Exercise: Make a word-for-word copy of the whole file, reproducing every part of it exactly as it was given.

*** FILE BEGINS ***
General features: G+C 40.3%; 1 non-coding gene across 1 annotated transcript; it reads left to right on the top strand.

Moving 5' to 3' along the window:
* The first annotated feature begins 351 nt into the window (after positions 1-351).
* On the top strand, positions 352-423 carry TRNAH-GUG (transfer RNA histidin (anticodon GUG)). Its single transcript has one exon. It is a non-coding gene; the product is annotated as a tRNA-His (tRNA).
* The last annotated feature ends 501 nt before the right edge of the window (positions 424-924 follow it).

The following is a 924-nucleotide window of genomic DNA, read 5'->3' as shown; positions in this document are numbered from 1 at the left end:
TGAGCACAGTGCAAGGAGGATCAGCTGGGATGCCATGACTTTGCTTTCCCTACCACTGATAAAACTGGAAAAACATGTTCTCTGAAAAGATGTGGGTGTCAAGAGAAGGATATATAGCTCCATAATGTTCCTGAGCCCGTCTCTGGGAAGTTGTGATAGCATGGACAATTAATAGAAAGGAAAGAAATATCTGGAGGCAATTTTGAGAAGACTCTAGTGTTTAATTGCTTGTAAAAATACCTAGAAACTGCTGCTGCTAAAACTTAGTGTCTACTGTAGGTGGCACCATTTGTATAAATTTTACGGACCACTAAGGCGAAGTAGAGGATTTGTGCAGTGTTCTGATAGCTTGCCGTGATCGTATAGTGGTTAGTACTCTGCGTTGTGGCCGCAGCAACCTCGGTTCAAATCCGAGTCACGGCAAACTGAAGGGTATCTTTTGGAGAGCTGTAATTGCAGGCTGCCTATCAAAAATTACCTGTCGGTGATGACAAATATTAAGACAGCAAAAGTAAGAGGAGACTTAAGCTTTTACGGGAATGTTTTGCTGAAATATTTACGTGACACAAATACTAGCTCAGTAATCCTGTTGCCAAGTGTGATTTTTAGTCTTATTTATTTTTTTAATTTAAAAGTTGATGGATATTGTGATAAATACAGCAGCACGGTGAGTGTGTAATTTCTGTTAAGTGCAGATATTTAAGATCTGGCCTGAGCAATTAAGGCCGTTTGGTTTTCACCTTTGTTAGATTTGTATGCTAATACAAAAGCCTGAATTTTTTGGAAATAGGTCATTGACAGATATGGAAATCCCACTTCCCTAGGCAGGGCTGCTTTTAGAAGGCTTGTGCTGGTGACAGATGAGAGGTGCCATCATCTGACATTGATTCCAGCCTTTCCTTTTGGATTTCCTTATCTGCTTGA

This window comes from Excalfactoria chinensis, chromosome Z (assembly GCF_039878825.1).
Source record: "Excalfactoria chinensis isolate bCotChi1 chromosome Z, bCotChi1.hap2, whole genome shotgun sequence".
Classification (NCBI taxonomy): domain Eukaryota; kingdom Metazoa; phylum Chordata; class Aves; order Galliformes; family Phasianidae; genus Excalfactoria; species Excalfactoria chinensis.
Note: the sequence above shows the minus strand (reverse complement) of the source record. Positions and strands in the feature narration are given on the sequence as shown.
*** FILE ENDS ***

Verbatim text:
General features: G+C 40.3%; 1 non-coding gene across 1 annotated transcript; it reads left to right on the top strand.

Moving 5' to 3' along the window:
* The first annotated feature begins 351 nt into the window (after positions 1-351).
* On the top strand, positions 352-423 carry TRNAH-GUG (transfer RNA histidin (anticodon GUG)). Its single transcript has one exon. It is a non-coding gene; the product is annotated as a tRNA-His (tRNA).
* The last annotated feature ends 501 nt before the right edge of the window (positions 424-924 follow it).

The following is a 924-nucleotide window of genomic DNA, read 5'->3' as shown; positions in this document are numbered from 1 at the left end:
TGAGCACAGTGCAAGGAGGATCAGCTGGGATGCCATGACTTTGCTTTCCCTACCACTGATAAAACTGGAAAAACATGTTCTCTGAAAAGATGTGGGTGTCAAGAGAAGGATATATAGCTCCATAATGTTCCTGAGCCCGTCTCTGGGAAGTTGTGATAGCATGGACAATTAATAGAAAGGAAAGAAATATCTGGAGGCAATTTTGAGAAGACTCTAGTGTTTAATTGCTTGTAAAAATACCTAGAAACTGCTGCTGCTAAAACTTAGTGTCTACTGTAGGTGGCACCATTTGTATAAATTTTACGGACCACTAAGGCGAAGTAGAGGATTTGTGCAGTGTTCTGATAGCTTGCCGTGATCGTATAGTGGTTAGTACTCTGCGTTGTGGCCGCAGCAACCTCGGTTCAAATCCGAGTCACGGCAAACTGAAGGGTATCTTTTGGAGAGCTGTAATTGCAGGCTGCCTATCAAAAATTACCTGTCGGTGATGACAAATATTAAGACAGCAAAAGTAAGAGGAGACTTAAGCTTTTACGGGAATGTTTTGCTGAAATATTTACGTGACACAAATACTAGCTCAGTAATCCTGTTGCCAAGTGTGATTTTTAGTCTTATTTATTTTTTTAATTTAAAAGTTGATGGATATTGTGATAAATACAGCAGCACGGTGAGTGTGTAATTTCTGTTAAGTGCAGATATTTAAGATCTGGCCTGAGCAATTAAGGCCGTTTGGTTTTCACCTTTGTTAGATTTGTATGCTAATACAAAAGCCTGAATTTTTTGGAAATAGGTCATTGACAGATATGGAAATCCCACTTCCCTAGGCAGGGCTGCTTTTAGAAGGCTTGTGCTGGTGACAGATGAGAGGTGCCATCATCTGACATTGATTCCAGCCTTTCCTTTTGGATTTCCTTATCTGCTTGA

This window comes from Excalfactoria chinensis, chromosome Z (assembly GCF_039878825.1).
Source record: "Excalfactoria chinensis isolate bCotChi1 chromosome Z, bCotChi1.hap2, whole genome shotgun sequence".
Classification (NCBI taxonomy): domain Eukaryota; kingdom Metazoa; phylum Chordata; class Aves; order Galliformes; family Phasianidae; genus Excalfactoria; species Excalfactoria chinensis.
Note: the sequence above shows the minus strand (reverse complement) of the source record. Positions and strands in the feature narration are given on the sequence as shown.